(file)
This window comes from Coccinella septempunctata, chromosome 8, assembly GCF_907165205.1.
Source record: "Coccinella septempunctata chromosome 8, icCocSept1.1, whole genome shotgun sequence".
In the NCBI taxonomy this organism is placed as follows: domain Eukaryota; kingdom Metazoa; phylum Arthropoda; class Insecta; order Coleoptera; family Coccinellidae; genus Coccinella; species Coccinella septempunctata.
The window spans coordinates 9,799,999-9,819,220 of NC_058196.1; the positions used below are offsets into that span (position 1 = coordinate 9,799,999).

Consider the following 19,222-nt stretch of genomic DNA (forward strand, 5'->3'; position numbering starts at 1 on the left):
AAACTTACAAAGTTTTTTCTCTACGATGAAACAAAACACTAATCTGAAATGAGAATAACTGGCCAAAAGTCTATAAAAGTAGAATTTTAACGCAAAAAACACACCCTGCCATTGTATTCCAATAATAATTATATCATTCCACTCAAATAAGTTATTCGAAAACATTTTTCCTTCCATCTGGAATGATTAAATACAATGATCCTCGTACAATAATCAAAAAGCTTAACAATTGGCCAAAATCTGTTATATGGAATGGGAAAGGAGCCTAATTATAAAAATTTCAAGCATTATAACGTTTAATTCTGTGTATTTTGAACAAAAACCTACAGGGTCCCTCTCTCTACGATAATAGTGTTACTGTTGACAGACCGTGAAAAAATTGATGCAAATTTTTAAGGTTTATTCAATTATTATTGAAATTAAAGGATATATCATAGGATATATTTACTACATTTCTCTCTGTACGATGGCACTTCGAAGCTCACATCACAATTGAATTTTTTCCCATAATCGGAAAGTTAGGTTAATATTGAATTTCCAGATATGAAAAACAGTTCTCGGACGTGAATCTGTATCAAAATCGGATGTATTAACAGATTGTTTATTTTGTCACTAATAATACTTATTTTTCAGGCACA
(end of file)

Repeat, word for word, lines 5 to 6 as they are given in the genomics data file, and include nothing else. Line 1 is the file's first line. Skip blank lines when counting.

Consider the following 19,222-nt stretch of genomic DNA (forward strand, 5'->3'; position numbering starts at 1 on the left):
AAACTTACAAAGTTTTTTCTCTACGATGAAACAAAACACTAATCTGAAATGAGAATAACTGGCCAAAAGTCTATAAAAGTAGAATTTTAACGCAAAAAACACACCCTGCCATTGTATTCCAATAATAATTATATCATTCCACTCAAATAAGTTATTCGAAAACATTTTTCCTTCCATCTGGAATGATTAAATACAATGATCCTCGTACAATAATCAAAAAGCTTAACAATTGGCCAAAATCTGTTATATGGAATGGGAAAGGAGCCTAATTATAAAAATTTCAAGCATTATAACGTTTAATTCTGTGTATTTTGAACAAAAACCTACAGGGTCCCTCTCTCTACGATAATAGTGTTACTGTTGACAGACCGTGAAAAAATTGATGCAAATTTTTAAGGTTTATTCAATTATTATTGAAATTAAAGGATATATCATAGGATATATTTACTACATTTCTCTCTGTACGATGGCACTTCGAAGCTCACATCACAATTGAATTTTTTCCCATAATCGGAAAGTTAGGTTAATATTGAATTTCCAGATATGAAAAACAGTTCTCGGACGTGAATCTGTATCAAAATCGGATGTATTAACAGATTGTTTATTTTGTCACTAATAATACTTATTTTTCAGGCACA